Many visitors are also finding it has something else as well, a special essence that city dwellers may struggle to find closer to home: a strong sense of community. Sometimes that means that locals are a bit clannish, less ready to share their place with outsiders. That’s definitely not the case in Keld where locals are doing everything they can to make sure visitors feel thoroughly welcome.
Keld isn’t a big place, t's quite isolated and subject to 'proper weather' in Winter. It was once home to around 6000 souls at the height of the lead-mining industry but that's long since changed. Keld Public Hall and Reading Room, dated 1926 was once where locals met to read papers, put on plays and dances. Those times are long gone. The Public Hall was woefully underfunded, with no obvious source of income for the costs of power, insurance and repairs. A local B&B owner, Jacqui, came up with a handy solution that also benefits visitors.
In the Winter, Keld Lodge and the Rukins’ tea rooms are closed. But walkers still visit. Jacqui got used to bedraggled, cold, wet, thirsty and hungry visitors knocking on the door of Butt House B&B in the fervent hope that she might be able to help them find somewhere to eat or drink.
Her suggestion for the other members of the committee of the Public Hall was simple: a quick lick of paint for the Reading Room, and ask locals to donate some tea, coffee, milk, juice and cake. They agreed, added an honesty box and some old towels for wet dogs and opened the doors.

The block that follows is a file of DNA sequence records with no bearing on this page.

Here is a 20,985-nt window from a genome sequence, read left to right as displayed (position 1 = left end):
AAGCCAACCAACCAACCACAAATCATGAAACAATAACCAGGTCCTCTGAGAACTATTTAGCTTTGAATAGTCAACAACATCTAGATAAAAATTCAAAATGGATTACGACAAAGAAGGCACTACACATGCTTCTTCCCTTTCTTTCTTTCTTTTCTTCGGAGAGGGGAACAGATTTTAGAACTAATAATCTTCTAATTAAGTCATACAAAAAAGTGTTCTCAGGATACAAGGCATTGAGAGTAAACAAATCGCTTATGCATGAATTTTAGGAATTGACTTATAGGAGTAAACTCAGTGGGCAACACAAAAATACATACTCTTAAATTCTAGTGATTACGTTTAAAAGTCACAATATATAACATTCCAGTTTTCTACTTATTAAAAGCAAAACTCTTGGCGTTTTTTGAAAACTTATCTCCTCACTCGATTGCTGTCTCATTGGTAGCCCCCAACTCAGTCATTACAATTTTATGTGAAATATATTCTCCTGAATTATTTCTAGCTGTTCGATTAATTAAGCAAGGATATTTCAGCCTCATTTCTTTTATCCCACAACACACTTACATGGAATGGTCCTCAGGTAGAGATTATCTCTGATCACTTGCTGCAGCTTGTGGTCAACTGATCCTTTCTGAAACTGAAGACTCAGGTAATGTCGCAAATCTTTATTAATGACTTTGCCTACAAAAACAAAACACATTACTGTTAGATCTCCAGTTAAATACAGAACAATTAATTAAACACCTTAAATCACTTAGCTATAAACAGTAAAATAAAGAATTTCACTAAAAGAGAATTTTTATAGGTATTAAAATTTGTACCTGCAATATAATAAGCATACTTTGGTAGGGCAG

The visitors book shows just how welcome walkers find this refuge on a cold winters day. They’re full of praise too for Doreen Whitehead’s famous cakes. The locals all pull together to make cakes, clean up and wash dirty tea towels. At the end of the Winter they were able to tally up the total and pay for much needed repairs. A grant from the Yorkshire Dales National Park (YDNP) meant they could also buy a log burner for an added welcome. They don’t compete with other local businesses – they close as soon as the other tea room re-opens in Spring. They now have an ongoing programme of refurbishments and are even happier to see cold, bedraggled, thirsty walkers!
This isn’t the only community project in Keld. Many visitors will have already been to Keld Countryside & Heritage Centre where there are really interesting and informative displays about Keld and surrounding area. There's also a lovely room upstairs for events and gatherings.
In February 2017, a group of about 12 Keld and Angram residents cleared a derelict area behind Keld chapel. With advice from YDNP they planted suitable grasses and trees, and opened the Community Orchard in May 2017. It’s cared for by local volunteers, and visitors are welcome to go in and enjoy the peace or sit on one of the benches made by volunteer Derek Bowhay to enjoy the stunning views.